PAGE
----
Niagara Falls. Three of them actually and located on the Niagara River which drains Lake Erie into Lake Ontario. Averaging about 4 million cubic feet of water per minute. Man, that's a lot of water.
Outer Banks. A 200 mile ribbon of sand beginning in the southeastern corner of Virginia Beach and stretching southward to form narrow barrier islands off the coast of North Carolina.
Hawaii Volcanoes National Park. Encompasses two active volcanoes: Kilauea, one of the world's most active volcanoes, and Mauna Loa, the world's most massive volcano.
Maine Tides. Especially in Cobscook Bay, notorious for ripping tides and powerful currents. The surges cause a rare phenomenon: reversing falls. Near Pembroke, the rapids that course over the rocky bottom actually reverse direction with the tide. Boulders on the bottom, along with the narrow passageway between the shores of the mainland and Falls Island, form a bottleneck that causes a rise in the depth of water on the near side of the falls. The tide rise up to 21 feet every 6 hours!! That's 21 feet up and down ...
Grand Canyon. A steep-sided canyon carved by the Colorado River in Arizona. It's is 277 miles long, up to 18 miles wide, and attains a depth of 6,000 feet.
Bonneville Salt Flats. A densely-packed salt pan in northwestern Utah that is a remnant of the Pleistocene Lake Bonneville. It's at its most impressive if you enter from the west, descending from the mountains on I-80.
Mount Rainier. The highest mountain in Washington and the Cascade Range at 14,411 feet. On clear days it dominates the southeastern horizon in most of the Seattle-Tacoma area. On days of exceptional clarity, it can also be seen from as far away as Portland, Oregon, and Victoria, British Columbia. It's also one of the most dangerous volcanoes in the world.
Bridalveil Falls. 617 feet of water cascading into the Yosemite Valley - although in the dry season or when it's windy, the water doesn't always reach the ground.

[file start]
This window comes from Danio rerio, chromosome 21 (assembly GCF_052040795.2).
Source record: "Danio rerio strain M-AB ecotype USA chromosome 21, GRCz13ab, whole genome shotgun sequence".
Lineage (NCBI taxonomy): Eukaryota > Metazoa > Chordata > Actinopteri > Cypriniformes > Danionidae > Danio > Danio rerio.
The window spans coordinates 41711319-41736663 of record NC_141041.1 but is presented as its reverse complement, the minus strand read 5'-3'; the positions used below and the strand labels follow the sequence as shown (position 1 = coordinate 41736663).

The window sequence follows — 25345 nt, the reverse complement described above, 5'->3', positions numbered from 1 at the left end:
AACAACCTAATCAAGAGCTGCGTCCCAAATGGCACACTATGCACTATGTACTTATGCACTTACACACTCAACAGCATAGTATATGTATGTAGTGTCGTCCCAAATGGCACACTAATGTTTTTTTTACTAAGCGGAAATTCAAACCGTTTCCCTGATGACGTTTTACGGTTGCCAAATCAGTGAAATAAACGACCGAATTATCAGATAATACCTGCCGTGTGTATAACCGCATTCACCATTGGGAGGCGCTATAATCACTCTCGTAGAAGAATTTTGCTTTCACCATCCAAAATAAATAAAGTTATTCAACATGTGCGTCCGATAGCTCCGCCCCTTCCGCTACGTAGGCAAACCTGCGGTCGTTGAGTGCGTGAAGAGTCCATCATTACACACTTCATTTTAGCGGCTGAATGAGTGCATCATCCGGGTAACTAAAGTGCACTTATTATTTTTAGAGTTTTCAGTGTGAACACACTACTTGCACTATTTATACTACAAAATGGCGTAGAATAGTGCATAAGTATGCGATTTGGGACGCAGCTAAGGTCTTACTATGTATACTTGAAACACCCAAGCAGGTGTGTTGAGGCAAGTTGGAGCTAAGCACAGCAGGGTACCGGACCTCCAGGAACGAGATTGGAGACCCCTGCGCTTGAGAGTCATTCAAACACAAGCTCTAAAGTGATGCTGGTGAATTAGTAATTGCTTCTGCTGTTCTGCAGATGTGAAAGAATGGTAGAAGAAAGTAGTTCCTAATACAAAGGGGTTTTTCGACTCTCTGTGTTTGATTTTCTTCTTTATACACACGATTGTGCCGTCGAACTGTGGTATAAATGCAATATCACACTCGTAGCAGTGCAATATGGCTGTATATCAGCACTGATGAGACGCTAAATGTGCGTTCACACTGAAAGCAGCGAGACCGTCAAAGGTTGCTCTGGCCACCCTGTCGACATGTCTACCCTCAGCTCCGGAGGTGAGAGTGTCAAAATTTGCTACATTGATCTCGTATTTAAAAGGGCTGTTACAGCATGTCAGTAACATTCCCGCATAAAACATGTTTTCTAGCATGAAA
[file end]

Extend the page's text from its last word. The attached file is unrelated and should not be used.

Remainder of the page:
Natural Bridge. A Virginia geological formation in which Cedar Creek has carved out a gorge in the mountainous limestone terrain, forming an arch 215 feet high with a span of 90 feet. Once owned by Jefferson and surveyed by Washington.
Old Faithful. A cone geyser in Yellowstone National Park, Wyoming. Eruptions occur about every 90 minutes today and can shoot as much as 8,400 gallons of boiling water to a height of 185 feet. These eruptions can last as long as 5 minutes.
Hubbard Glacier. A tidewater glacier in Alaska, it stretches for 76 miles.
Great Salt Lake. So cool - just outside Salt Lake City, of course, but even cooler if you swim in it. Depending on its level, it's up to 8 times as salty as the ocean. Go soon - it's shrinking.
Barringer Crater. Created 50,000 years ago east of Flafstaff, Arizona by a nickel-iron meteorite about 50 meters across that impacted at a speed of several kilometers per second. Rim to rim - 3/4 mile.
Redwood Forests. Along the northern California coast - tall trees, really tall trees. The tallest in the park is "Hyperion" at 380 feet.
Monument Valley. A region of the Colorado Plateau characterized by a cluster of vast sandstone buttes, the largest reaching 1,000 feet above the valley floor. Near the Four Corners area.
Two Ocean Pass. Wyoming. The only place in the country where a tributary breaks off into two directions – one towards the Pacific Ocean and the other towards the Gulf of Mexico and the Atlantic Ocean. If a fish were to follow this path, he could swim from one side of the country to the other. He'd be tired, but he could do it.
Then there are all the places that are hard to ... well ... place. The Mississippi River, The Smoky Mountains, The Great Plains, The Everglades, The Badlands, etc.
I have to admit I have made it to only about half of these, but there is time. And I've got just the car for sightseeing. Vrooom!!!
What a country! Who's up for a road trip?